Saudi Oil Minister Ali al-Naimi
Top oil exporter Saudi Arabia needs to pump at least 9 million barrels per day (bpd) of crude for the next few years and is considering boosting capacity to meet
rising demand, Petroleum Intelligence Weekly (PIW) said in a report citing Saudi sources this week. Rising fuel demand led by growth in China, India and the Middle East has outpaced Riyadh's expectations, and Saudi Arabia now sees medium to long-term oil consumption higher than it had previously anticipated, trade publication PIW report
Saudi sources expect the kingdom will need to keep oil output around 9 million bpd or higher over the next few years," PIW said. Saudi Oil Minister Ali al-Naimi said on Sunday the kingdom's April oil output may rise from March, when it pumped 8.292 million bpd. Output was above 9 million bpd as recently as February, when the kingdom produced 9.125 million bpd to plug the gap left by Libya, where civil war cut exports.
Libyan output disruption, the threat of more supply cuts stemming from political tumult across the Middle East and North Africa, and strong growth in fuel demand helped push oil prices to 2.5-year highs this year. Brent crude rose to $127.02 a barrel earlier this month, the highest since August 2008, while US crude rose to $113.46.
Oil consuming and producing countries have warned that high energy costs could impact economic growth and lead to fuel demand destruction, but OPEC has taken no coordinated decision to boost supply. The group next meets to discuss supply policy in June. OPEC's biggest producer Saudi Arabia is the only member of the group with significant spare capacity to boost output to meet unexpected interruptions in oil flows such as Libya's export cut. It has a long-held policy of maintaining a capacity buffer of 1.5-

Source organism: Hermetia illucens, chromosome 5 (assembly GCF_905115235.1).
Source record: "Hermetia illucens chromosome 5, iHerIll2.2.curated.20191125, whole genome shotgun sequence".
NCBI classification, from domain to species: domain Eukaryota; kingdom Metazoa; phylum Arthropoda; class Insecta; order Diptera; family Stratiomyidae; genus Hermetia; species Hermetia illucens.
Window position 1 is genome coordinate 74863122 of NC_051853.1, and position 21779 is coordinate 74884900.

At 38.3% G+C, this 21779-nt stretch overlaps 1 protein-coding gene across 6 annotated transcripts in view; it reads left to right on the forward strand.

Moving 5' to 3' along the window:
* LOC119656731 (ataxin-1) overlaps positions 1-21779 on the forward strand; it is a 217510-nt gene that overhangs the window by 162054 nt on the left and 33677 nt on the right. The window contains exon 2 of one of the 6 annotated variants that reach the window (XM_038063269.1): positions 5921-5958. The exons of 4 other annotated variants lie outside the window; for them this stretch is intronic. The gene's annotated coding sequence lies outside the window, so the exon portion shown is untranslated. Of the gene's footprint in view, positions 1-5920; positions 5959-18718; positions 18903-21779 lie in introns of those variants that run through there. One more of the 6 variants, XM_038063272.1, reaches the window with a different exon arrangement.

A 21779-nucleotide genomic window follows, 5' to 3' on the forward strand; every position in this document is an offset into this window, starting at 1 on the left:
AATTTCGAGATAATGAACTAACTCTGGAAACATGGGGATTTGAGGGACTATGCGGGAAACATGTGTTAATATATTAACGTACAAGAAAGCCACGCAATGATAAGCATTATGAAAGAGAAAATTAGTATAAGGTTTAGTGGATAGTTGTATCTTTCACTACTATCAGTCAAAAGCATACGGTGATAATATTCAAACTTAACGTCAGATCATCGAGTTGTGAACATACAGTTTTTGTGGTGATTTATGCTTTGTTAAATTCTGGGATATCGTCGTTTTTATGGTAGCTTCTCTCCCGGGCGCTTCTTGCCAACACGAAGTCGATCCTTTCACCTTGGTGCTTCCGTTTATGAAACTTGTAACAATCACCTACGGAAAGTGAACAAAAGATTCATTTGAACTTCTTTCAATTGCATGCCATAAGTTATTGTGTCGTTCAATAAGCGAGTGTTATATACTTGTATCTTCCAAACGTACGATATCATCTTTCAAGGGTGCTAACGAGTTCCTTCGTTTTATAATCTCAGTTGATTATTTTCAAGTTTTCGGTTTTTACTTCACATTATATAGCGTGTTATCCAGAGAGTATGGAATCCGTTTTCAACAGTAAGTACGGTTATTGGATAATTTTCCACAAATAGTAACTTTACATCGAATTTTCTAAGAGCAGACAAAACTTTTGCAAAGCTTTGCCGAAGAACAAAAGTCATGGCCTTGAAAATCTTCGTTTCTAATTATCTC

2 million bpd.
To maintain that cushion as it pumps more, the kingdom is discussing plans to take capacity beyond 12.5 million bpd. Saudi was considering projects to boost Moneefa, Khurais and Shaybah oilfields, PIW said. Expansion would add another 300,000 bpd at Moneefa, taking that field's capacity to 1.2 million bpd, PIW said. The field is already under development to take it to 900,000 bpd. Another 300,000 bpd could be added at Khurais, and 250,000 bpd at Shaybah, PIW reported. Projects were unlikely to go ahead thi
s year, even if the kingdom decides to take them on, PIW added.
Saudi Arabia plans to bring in more rigs this year as it moves ahead with Moneefa, boosting rigs at its disposal by over a quarter. It had slowed the first stage of development at Moneefa after the global economic slowdown in 2008 cut demand and left it with over 4 million bpd of spare capacity - more than double its target. But that cushion would shrink to less than 3.5 million bpd if output rose about 9 million bpd, leaving the kingdom with less scope to deal with another large unexpected outage in the g
lobal oil supply system.
Some analysts have doubted the kingdom has kept all its spare capacity ready for immediate production and said it would be tested to the limit if it needed to compensate for another large disruption. Saudi Arabia has previously said it could take capacity to 15 million bpd when demand warranted, and detailed potential expansion plans during the run up in oil prices to nearly $150 a barrel in 2008.